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His first division includes utterances of immediate practical utility, utterances that deal with affairs and that deal with affairs mainly on the matter-of-fact basis; beginning with commerce, but rising successively to the larger interests involved in manufacturing, in the railroad problem, in education. His second division includes those utterances that touch our political interests. It is higher than the first because here we have to deal not merely with matters of fact, but with matters of national sentiment and aspiration; consequently there is here offered a broader field for the element of advice and persuasion. His third division includes those utterances that deal with man's most vital interests, speeches of which the end is to render science, art, or religion most serviceable,—to make them a part of the life of every man. Here the field for the element of persuasion is widest. It is clear that Emerson's classification will apply equally well to written discourse and that it covers the field. It is as specific also as a classification of so many species can be made and remain a true classification. It would not be difficult to place any speech in one of Emerson's three divisions. · A classification on an entirely different principle was made by Aristotle. His principle of classification is the attitude of the audience toward the speech. Audiences, he says, are either judges of things done in the past, as are legal judges and juries; or they are judges of things proposed for the future, as are legislative or political assemblies; or they are judges of the speech itself considered merely as a work of art. Hence Aristotle classifies oratory as (1) judicial, or the oratory of the bar, the aim of which is the securing or protecting of personal rights by convincing and persuading judges and juries; (2) deliberative, or the oratory before con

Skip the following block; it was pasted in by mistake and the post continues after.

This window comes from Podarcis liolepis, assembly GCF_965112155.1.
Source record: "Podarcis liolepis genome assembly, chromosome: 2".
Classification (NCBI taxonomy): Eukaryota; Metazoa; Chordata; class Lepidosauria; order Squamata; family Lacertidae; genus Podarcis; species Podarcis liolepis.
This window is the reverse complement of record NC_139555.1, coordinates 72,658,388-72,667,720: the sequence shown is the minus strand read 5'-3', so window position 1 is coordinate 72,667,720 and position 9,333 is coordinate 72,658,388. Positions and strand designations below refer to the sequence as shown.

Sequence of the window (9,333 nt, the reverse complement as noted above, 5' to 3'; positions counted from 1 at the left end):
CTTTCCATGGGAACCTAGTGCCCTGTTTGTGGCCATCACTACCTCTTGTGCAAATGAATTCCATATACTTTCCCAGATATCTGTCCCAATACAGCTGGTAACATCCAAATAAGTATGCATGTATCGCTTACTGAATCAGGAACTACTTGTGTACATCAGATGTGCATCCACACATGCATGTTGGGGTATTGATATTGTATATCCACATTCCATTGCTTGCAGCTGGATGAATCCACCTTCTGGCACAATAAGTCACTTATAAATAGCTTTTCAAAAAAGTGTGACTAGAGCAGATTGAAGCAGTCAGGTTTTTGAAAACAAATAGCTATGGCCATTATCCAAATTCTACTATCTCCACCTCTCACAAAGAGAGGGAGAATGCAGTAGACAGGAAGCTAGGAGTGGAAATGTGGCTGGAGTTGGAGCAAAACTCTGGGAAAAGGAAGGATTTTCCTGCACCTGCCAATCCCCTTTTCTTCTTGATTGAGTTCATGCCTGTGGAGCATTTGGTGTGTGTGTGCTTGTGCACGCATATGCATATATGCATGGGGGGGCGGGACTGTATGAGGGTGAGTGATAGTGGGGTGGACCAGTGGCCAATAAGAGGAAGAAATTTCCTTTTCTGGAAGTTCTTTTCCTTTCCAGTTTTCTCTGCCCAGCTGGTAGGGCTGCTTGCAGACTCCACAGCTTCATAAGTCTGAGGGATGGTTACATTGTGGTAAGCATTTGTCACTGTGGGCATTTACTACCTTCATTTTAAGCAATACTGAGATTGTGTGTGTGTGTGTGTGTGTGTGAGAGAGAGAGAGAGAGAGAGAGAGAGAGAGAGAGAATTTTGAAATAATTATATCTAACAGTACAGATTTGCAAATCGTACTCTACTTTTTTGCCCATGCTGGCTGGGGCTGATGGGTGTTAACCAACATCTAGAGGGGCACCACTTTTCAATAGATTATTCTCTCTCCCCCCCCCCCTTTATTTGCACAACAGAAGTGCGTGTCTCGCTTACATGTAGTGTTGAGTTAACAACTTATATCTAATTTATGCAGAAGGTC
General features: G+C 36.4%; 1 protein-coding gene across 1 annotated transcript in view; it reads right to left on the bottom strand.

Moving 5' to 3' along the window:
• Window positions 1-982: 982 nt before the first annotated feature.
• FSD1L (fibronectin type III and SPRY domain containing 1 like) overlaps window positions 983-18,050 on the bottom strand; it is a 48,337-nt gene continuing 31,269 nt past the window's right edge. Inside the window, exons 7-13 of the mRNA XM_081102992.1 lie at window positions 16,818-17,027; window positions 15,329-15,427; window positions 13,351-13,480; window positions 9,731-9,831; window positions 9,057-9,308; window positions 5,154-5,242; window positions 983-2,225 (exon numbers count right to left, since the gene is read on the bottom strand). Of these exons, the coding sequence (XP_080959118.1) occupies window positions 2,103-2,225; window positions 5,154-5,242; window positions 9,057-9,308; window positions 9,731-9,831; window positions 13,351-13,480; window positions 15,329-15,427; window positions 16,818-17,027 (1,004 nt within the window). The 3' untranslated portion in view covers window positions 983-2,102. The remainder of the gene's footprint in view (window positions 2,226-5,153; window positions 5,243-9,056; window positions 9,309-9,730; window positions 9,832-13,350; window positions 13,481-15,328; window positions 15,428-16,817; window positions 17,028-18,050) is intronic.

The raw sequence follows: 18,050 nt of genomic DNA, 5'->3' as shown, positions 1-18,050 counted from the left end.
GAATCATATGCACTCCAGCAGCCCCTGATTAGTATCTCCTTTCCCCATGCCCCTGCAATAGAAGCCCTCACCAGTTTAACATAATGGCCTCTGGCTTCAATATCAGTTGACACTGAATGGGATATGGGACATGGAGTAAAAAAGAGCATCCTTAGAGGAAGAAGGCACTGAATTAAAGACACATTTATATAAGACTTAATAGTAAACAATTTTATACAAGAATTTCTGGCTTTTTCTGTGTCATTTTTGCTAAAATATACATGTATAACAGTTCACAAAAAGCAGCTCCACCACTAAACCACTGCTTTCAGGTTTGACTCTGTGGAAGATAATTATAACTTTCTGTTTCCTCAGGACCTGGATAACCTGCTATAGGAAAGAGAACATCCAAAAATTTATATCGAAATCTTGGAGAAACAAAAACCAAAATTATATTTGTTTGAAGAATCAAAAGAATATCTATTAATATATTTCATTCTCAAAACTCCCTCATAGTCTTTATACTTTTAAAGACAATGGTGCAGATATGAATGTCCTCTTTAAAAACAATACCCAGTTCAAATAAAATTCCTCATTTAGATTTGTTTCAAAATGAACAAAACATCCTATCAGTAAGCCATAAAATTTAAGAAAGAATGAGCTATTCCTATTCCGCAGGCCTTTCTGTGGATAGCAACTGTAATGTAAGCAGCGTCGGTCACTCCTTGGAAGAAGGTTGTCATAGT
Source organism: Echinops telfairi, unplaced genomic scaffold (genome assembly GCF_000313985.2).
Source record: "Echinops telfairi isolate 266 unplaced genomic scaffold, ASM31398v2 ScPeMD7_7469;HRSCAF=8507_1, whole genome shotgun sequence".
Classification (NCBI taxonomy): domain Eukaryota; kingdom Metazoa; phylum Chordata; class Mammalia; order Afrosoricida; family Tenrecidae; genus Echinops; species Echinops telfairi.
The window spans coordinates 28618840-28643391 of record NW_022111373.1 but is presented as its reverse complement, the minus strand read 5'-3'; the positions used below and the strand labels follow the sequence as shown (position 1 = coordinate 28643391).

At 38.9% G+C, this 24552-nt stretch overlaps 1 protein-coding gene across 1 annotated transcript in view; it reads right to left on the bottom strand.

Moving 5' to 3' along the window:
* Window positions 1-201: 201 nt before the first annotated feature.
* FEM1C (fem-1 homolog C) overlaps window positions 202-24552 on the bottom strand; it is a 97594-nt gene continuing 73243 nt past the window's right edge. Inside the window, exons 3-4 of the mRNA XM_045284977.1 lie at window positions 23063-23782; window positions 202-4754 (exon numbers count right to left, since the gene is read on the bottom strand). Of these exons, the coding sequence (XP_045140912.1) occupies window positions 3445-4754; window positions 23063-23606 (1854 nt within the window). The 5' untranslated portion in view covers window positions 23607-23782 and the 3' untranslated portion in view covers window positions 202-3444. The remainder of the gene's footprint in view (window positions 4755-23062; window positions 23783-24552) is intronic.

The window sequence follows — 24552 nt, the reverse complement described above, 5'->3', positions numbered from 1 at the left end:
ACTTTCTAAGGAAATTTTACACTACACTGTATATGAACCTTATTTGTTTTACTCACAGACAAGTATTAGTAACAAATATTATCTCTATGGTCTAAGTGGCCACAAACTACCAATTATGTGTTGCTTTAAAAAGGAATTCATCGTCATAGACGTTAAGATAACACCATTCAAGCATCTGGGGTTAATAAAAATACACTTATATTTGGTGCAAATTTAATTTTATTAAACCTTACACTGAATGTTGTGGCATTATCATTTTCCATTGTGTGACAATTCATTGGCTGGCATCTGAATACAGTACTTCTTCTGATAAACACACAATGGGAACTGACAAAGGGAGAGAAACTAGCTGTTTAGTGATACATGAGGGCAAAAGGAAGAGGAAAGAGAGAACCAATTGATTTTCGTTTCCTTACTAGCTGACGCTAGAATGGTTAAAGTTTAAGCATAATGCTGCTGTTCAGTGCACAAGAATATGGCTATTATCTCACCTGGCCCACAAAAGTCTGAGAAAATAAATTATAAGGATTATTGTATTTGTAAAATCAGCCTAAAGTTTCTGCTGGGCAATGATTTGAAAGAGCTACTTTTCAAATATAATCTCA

st, as are legal judo the future, as are